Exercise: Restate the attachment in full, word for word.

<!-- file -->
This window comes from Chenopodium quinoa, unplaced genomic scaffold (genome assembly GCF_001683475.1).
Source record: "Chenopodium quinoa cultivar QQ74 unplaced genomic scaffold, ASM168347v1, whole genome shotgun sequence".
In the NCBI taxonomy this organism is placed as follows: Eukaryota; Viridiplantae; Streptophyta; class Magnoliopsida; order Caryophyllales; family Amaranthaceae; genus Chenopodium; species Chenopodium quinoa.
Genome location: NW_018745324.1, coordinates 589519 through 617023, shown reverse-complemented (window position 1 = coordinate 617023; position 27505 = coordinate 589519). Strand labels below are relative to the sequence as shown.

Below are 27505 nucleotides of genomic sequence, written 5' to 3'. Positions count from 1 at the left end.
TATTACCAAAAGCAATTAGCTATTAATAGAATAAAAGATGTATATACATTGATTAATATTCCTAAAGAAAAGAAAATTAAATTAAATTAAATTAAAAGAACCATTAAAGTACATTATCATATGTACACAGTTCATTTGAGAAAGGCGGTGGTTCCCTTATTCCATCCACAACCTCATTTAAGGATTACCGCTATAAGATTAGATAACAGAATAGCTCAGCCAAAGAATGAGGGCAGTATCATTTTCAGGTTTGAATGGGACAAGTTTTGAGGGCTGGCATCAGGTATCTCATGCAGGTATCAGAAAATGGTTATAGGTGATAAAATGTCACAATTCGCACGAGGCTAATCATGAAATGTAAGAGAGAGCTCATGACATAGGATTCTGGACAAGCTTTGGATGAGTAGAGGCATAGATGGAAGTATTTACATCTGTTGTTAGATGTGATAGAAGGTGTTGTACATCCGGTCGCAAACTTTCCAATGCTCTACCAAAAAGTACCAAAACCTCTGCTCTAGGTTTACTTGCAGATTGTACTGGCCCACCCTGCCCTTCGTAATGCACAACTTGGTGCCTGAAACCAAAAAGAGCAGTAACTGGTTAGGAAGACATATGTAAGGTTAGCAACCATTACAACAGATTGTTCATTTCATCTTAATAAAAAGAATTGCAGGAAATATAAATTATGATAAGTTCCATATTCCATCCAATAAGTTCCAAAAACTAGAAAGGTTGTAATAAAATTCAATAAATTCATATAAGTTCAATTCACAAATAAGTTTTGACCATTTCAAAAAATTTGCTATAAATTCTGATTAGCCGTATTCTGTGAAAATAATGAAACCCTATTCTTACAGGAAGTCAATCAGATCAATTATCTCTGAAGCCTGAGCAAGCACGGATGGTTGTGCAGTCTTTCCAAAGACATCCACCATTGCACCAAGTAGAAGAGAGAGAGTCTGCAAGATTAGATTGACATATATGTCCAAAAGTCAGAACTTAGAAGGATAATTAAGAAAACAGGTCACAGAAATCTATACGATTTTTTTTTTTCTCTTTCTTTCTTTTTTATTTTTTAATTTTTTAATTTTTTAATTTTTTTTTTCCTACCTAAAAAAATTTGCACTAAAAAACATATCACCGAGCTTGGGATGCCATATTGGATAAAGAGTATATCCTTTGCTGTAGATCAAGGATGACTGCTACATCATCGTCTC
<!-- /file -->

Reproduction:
This window comes from Chenopodium quinoa, unplaced genomic scaffold (genome assembly GCF_001683475.1).
Source record: "Chenopodium quinoa cultivar QQ74 unplaced genomic scaffold, ASM168347v1, whole genome shotgun sequence".
In the NCBI taxonomy this organism is placed as follows: Eukaryota; Viridiplantae; Streptophyta; class Magnoliopsida; order Caryophyllales; family Amaranthaceae; genus Chenopodium; species Chenopodium quinoa.
Genome location: NW_018745324.1, coordinates 589519 through 617023, shown reverse-complemented (window position 1 = coordinate 617023; position 27505 = coordinate 589519). Strand labels below are relative to the sequence as shown.

Below are 27505 nucleotides of genomic sequence, written 5' to 3'. Positions count from 1 at the left end.
TATTACCAAAAGCAATTAGCTATTAATAGAATAAAAGATGTATATACATTGATTAATATTCCTAAAGAAAAGAAAATTAAATTAAATTAAATTAAAAGAACCATTAAAGTACATTATCATATGTACACAGTTCATTTGAGAAAGGCGGTGGTTCCCTTATTCCATCCACAACCTCATTTAAGGATTACCGCTATAAGATTAGATAACAGAATAGCTCAGCCAAAGAATGAGGGCAGTATCATTTTCAGGTTTGAATGGGACAAGTTTTGAGGGCTGGCATCAGGTATCTCATGCAGGTATCAGAAAATGGTTATAGGTGATAAAATGTCACAATTCGCACGAGGCTAATCATGAAATGTAAGAGAGAGCTCATGACATAGGATTCTGGACAAGCTTTGGATGAGTAGAGGCATAGATGGAAGTATTTACATCTGTTGTTAGATGTGATAGAAGGTGTTGTACATCCGGTCGCAAACTTTCCAATGCTCTACCAAAAAGTACCAAAACCTCTGCTCTAGGTTTACTTGCAGATTGTACTGGCCCACCCTGCCCTTCGTAATGCACAACTTGGTGCCTGAAACCAAAAAGAGCAGTAACTGGTTAGGAAGACATATGTAAGGTTAGCAACCATTACAACAGATTGTTCATTTCATCTTAATAAAAAGAATTGCAGGAAATATAAATTATGATAAGTTCCATATTCCATCCAATAAGTTCCAAAAACTAGAAAGGTTGTAATAAAATTCAATAAATTCATATAAGTTCAATTCACAAATAAGTTTTGACCATTTCAAAAAATTTGCTATAAATTCTGATTAGCCGTATTCTGTGAAAATAATGAAACCCTATTCTTACAGGAAGTCAATCAGATCAATTATCTCTGAAGCCTGAGCAAGCACGGATGGTTGTGCAGTCTTTCCAAAGACATCCACCATTGCACCAAGTAGAAGAGAGAGAGTCTGCAAGATTAGATTGACATATATGTCCAAAAGTCAGAACTTAGAAGGATAATTAAGAAAACAGGTCACAGAAATCTATACGATTTTTTTTTTTCTCTTTCTTTCTTTTTTATTTTTTAATTTTTTAATTTTTTAATTTTTTTTTTCCTACCTAAAAAAATTTGCACTAAAAAACATATCACCGAGCTTGGGATGCCATATTGGATAAAGAGTATATCCTTTGCTGTAGATCAAGGATGACTGCTACATCATCGTCTC